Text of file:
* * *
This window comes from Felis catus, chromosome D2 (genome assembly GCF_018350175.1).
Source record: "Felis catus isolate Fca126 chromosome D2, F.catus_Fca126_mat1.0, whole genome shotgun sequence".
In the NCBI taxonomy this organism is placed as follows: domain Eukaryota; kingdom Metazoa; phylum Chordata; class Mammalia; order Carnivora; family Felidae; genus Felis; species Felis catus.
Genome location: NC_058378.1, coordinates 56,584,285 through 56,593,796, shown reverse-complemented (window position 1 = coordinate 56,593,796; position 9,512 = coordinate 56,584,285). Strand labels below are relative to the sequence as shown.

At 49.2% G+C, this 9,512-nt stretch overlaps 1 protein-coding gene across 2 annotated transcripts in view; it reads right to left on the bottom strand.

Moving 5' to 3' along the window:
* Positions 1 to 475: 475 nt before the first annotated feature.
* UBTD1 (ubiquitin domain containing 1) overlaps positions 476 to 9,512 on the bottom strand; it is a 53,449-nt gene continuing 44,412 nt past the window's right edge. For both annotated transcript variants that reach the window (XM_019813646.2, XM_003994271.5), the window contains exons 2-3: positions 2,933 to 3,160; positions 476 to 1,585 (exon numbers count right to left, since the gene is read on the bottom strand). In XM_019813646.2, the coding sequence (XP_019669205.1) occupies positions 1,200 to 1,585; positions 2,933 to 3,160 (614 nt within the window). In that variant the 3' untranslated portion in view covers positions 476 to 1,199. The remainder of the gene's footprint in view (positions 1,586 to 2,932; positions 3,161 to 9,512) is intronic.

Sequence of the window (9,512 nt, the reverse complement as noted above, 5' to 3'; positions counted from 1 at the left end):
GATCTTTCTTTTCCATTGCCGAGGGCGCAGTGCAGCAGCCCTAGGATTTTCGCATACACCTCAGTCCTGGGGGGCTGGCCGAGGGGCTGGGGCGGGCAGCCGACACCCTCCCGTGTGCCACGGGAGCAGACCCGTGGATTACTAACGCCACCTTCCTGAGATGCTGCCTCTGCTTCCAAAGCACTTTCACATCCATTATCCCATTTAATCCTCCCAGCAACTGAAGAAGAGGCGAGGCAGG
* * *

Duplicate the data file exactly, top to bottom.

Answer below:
This window comes from Felis catus, chromosome D2 (genome assembly GCF_018350175.1).
Source record: "Felis catus isolate Fca126 chromosome D2, F.catus_Fca126_mat1.0, whole genome shotgun sequence".
In the NCBI taxonomy this organism is placed as follows: domain Eukaryota; kingdom Metazoa; phylum Chordata; class Mammalia; order Carnivora; family Felidae; genus Felis; species Felis catus.
Genome location: NC_058378.1, coordinates 56,584,285 through 56,593,796, shown reverse-complemented (window position 1 = coordinate 56,593,796; position 9,512 = coordinate 56,584,285). Strand labels below are relative to the sequence as shown.

At 49.2% G+C, this 9,512-nt stretch overlaps 1 protein-coding gene across 2 annotated transcripts in view; it reads right to left on the bottom strand.

Moving 5' to 3' along the window:
* Positions 1 to 475: 475 nt before the first annotated feature.
* UBTD1 (ubiquitin domain containing 1) overlaps positions 476 to 9,512 on the bottom strand; it is a 53,449-nt gene continuing 44,412 nt past the window's right edge. For both annotated transcript variants that reach the window (XM_019813646.2, XM_003994271.5), the window contains exons 2-3: positions 2,933 to 3,160; positions 476 to 1,585 (exon numbers count right to left, since the gene is read on the bottom strand). In XM_019813646.2, the coding sequence (XP_019669205.1) occupies positions 1,200 to 1,585; positions 2,933 to 3,160 (614 nt within the window). In that variant the 3' untranslated portion in view covers positions 476 to 1,199. The remainder of the gene's footprint in view (positions 1,586 to 2,932; positions 3,161 to 9,512) is intronic.

Sequence of the window (9,512 nt, the reverse complement as noted above, 5' to 3'; positions counted from 1 at the left end):
GATCTTTCTTTTCCATTGCCGAGGGCGCAGTGCAGCAGCCCTAGGATTTTCGCATACACCTCAGTCCTGGGGGGCTGGCCGAGGGGCTGGGGCGGGCAGCCGACACCCTCCCGTGTGCCACGGGAGCAGACCCGTGGATTACTAACGCCACCTTCCTGAGATGCTGCCTCTGCTTCCAAAGCACTTTCACATCCATTATCCCATTTAATCCTCCCAGCAACTGAAGAAGAGGCGAGGCAGG